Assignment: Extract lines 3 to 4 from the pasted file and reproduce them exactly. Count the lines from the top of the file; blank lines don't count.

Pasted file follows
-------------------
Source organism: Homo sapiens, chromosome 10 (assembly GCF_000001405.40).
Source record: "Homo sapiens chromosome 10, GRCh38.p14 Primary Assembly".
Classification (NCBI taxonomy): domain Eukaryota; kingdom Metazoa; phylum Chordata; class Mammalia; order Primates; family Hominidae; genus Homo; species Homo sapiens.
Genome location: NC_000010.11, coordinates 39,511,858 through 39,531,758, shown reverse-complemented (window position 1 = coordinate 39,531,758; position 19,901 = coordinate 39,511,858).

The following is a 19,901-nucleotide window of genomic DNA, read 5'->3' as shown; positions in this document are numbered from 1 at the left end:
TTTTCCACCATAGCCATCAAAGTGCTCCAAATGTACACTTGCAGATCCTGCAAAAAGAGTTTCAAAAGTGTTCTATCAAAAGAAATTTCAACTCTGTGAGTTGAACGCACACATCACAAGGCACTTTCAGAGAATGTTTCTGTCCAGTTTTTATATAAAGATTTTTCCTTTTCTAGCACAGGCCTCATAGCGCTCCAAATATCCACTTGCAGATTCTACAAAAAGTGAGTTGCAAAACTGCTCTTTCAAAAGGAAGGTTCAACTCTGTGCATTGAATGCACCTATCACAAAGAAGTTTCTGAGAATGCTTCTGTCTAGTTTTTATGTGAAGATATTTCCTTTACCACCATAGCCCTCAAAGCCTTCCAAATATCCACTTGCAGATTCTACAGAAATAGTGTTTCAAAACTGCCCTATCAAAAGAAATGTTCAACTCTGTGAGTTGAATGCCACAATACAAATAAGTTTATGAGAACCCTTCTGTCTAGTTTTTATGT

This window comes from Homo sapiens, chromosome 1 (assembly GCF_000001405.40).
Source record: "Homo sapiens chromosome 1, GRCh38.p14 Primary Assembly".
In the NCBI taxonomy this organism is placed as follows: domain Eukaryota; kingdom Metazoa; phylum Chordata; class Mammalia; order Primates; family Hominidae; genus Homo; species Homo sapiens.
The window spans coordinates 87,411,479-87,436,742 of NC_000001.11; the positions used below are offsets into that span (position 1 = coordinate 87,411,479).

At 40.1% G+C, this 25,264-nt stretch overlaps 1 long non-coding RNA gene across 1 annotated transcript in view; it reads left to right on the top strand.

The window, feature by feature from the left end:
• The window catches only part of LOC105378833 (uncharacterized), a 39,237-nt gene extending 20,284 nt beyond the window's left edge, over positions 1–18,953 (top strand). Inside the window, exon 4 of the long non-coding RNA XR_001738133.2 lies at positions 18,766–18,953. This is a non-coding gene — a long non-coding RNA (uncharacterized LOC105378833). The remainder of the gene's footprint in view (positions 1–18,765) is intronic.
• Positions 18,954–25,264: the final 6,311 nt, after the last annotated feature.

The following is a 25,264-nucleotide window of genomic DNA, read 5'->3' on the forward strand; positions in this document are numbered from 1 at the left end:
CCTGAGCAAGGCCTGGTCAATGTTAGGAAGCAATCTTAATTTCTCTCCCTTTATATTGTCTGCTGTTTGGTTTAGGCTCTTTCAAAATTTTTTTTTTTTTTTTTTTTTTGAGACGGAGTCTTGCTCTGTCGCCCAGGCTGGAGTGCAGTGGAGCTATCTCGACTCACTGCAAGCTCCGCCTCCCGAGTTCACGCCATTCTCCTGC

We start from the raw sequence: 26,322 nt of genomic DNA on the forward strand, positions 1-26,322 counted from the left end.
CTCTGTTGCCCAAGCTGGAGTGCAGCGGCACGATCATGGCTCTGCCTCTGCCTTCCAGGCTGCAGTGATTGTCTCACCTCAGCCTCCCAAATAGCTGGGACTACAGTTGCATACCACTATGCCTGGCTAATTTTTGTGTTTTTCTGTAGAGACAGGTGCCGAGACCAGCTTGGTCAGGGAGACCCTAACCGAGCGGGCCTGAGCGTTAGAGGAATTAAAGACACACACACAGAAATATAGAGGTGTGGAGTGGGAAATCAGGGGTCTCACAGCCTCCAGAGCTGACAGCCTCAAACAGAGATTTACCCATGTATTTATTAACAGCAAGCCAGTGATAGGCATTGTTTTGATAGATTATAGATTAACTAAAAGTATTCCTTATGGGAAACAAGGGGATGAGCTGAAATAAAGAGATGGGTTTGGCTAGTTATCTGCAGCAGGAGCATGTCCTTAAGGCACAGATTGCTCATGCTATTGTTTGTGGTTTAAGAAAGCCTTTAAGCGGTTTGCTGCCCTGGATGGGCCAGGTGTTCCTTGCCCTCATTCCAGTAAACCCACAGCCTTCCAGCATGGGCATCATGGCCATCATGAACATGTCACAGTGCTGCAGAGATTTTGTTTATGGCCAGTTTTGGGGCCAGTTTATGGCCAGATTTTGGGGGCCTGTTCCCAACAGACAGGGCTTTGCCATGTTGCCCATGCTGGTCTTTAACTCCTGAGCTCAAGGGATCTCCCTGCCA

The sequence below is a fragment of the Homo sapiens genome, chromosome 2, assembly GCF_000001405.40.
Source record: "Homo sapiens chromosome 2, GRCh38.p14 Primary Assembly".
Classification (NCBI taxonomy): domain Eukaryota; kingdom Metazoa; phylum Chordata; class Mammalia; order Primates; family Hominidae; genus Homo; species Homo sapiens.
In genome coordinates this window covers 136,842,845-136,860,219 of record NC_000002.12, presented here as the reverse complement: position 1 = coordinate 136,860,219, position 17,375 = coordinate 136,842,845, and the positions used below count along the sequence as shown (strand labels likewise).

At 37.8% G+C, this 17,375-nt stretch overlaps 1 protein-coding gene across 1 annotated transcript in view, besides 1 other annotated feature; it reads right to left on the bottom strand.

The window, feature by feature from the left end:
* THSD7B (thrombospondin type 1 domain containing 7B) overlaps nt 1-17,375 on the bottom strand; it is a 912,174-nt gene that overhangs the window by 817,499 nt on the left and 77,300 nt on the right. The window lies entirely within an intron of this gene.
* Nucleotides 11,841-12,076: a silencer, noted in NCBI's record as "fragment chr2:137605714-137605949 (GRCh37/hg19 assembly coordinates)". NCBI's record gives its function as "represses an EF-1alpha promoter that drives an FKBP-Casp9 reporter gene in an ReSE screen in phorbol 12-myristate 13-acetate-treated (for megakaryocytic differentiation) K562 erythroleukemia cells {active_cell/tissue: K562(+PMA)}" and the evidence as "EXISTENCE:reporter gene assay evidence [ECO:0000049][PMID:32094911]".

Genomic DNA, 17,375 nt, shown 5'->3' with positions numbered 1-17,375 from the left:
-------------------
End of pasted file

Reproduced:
Classification (NCBI taxonomy): domain Eukaryota; kingdom Metazoa; phylum Chordata; class Mammalia; order Primates; family Hominidae; genus Homo; species Homo sapiens.
Genome location: NC_000010.11, coordinates 39,511,858 through 39,531,758, shown reverse-complemented (window position 1 = coordinate 39,531,758; position 19,901 = coordinate 39,511,858).